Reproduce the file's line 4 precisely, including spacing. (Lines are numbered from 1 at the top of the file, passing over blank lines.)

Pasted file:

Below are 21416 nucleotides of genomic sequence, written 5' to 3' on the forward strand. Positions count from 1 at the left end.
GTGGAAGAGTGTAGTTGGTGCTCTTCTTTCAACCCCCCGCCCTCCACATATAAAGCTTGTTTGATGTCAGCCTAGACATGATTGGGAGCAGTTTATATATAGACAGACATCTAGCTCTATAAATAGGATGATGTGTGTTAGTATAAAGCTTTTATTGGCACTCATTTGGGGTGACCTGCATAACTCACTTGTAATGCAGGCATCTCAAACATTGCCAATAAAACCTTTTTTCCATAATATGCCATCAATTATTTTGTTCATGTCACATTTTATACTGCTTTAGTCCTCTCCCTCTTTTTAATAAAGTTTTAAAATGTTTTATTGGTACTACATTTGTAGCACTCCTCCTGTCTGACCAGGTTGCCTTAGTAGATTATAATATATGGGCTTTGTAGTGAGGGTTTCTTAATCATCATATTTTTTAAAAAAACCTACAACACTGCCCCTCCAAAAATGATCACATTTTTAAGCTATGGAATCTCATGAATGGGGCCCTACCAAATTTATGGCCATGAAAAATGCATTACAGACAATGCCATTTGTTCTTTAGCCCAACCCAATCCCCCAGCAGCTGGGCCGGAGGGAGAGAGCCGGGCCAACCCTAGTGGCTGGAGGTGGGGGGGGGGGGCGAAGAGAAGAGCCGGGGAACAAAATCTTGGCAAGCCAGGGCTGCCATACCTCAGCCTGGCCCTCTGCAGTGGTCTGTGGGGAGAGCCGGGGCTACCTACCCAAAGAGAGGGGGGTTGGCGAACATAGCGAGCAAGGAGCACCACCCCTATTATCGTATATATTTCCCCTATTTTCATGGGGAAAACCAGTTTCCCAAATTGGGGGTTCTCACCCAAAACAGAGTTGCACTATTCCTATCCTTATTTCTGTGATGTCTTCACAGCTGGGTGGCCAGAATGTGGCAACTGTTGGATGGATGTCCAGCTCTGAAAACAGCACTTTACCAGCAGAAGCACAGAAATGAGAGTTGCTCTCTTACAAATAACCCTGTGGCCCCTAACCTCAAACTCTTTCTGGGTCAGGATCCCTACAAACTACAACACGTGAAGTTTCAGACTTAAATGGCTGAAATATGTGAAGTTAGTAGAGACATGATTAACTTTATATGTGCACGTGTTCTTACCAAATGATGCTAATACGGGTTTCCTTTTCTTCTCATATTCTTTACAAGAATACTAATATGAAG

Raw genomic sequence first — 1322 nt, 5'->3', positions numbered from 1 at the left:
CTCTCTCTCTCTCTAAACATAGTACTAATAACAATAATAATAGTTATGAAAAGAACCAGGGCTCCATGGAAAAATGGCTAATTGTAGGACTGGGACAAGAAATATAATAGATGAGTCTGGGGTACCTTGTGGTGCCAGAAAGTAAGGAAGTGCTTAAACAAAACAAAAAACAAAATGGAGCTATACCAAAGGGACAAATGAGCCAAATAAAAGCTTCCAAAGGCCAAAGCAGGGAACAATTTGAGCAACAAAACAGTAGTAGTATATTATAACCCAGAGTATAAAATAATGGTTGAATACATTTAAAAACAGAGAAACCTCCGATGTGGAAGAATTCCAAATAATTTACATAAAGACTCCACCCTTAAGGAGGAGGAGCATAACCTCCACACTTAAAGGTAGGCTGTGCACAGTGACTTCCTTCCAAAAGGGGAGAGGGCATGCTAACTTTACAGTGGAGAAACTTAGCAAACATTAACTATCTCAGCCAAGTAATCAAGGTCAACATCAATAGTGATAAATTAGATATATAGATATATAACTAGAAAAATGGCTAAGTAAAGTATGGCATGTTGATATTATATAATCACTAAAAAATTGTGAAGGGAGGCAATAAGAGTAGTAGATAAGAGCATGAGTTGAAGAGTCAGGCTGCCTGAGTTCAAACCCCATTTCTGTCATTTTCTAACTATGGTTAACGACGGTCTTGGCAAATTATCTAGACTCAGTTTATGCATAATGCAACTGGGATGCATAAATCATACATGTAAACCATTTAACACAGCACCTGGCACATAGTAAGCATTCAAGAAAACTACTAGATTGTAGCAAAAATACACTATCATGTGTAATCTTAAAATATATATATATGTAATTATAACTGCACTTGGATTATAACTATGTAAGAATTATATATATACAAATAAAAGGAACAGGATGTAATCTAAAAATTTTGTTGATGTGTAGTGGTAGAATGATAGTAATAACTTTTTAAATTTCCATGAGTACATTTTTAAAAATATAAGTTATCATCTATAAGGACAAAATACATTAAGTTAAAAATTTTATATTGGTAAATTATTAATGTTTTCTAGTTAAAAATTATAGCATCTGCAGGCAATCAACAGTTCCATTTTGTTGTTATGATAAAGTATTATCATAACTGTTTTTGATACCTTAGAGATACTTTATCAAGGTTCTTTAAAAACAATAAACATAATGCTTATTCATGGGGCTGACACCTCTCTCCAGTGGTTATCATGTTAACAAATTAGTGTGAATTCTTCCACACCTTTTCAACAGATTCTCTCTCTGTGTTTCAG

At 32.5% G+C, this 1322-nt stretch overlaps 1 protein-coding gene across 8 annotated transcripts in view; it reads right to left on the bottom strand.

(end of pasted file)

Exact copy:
CTCTCTCTCTCTCTAAACATAGTACTAATAACAATAATAATAGTTATGAAAAGAACCAGGGCTCCATGGAAAAATGGCTAATTGTAGGACTGGGACAAGAAATATAATAGATGAGTCTGGGGTACCTTGTGGTGCCAGAAAGTAAGGAAGTGCTTAAACAAAACAAAAAACAAAATGGAGCTATACCAAAGGGACAAATGAGCCAAATAAAAGCTTCCAAAGGCCAAAGCAGGGAACAATTTGAGCAACAAAACAGTAGTAGTATATTATAACCCAGAGTATAAAATAATGGTTGAATACATTTAAAAACAGAGAAACCTCCGATGTGGAAGAATTCCAAATAATTTACATAAAGACTCCACCCTTAAGGAGGAGGAGCATAACCTCCACACTTAAAGGTAGGCTGTGCACAGTGACTTCCTTCCAAAAGGGGAGAGGGCATGCTAACTTTACAGTGGAGAAACTTAGCAAACATTAACTATCTCAGCCAAGTAATCAAGGTCAACATCAATAGTGATAAATTAGATATATAGATATATAACTAGAAAAATGGCTAAGTAAAGTATGGCATGTTGATATTATATAATCACTAAAAAATTGTGAAGGGAGGCAATAAGAGTAGTAGATAAGAGCATGAGTTGAAGAGTCAGGCTGCCTGAGTTCAAACCCCATTTCTGTCATTTTCTAACTATGGTTAACGACGGTCTTGGCAAATTATCTAGACTCAGTTTATGCATAATGCAACTGGGATGCATAAATCATACATGTAAACCATTTAACACAGCACCTGGCACATAGTAAGCATTCAAGAAAACTACTAGATTGTAGCAAAAATACACTATCATGTGTAATCTTAAAATATATATATATGTAATTATAACTGCACTTGGATTATAACTATGTAAGAATTATATATATACAAATAAAAGGAACAGGATGTAATCTAAAAATTTTGTTGATGTGTAGTGGTAGAATGATAGTAATAACTTTTTAAATTTCCATGAGTACATTTTTAAAAATATAAGTTATCATCTATAAGGACAAAATACATTAAGTTAAAAATTTTATATTGGTAAATTATTAATGTTTTCTAGTTAAAAATTATAGCATCTGCAGGCAATCAACAGTTCCATTTTGTTGTTATGATAAAGTATTATCATAACTGTTTTTGATACCTTAGAGATACTTTATCAAGGTTCTTTAAAAACAATAAACATAATGCTTATTCATGGGGCTGACACCTCTCTCCAGTGGTTATCATGTTAACAAATTAGTGTGAATTCTTCCACACCTTTTCAACAGATTCTCTCTCTGTGTTTCAG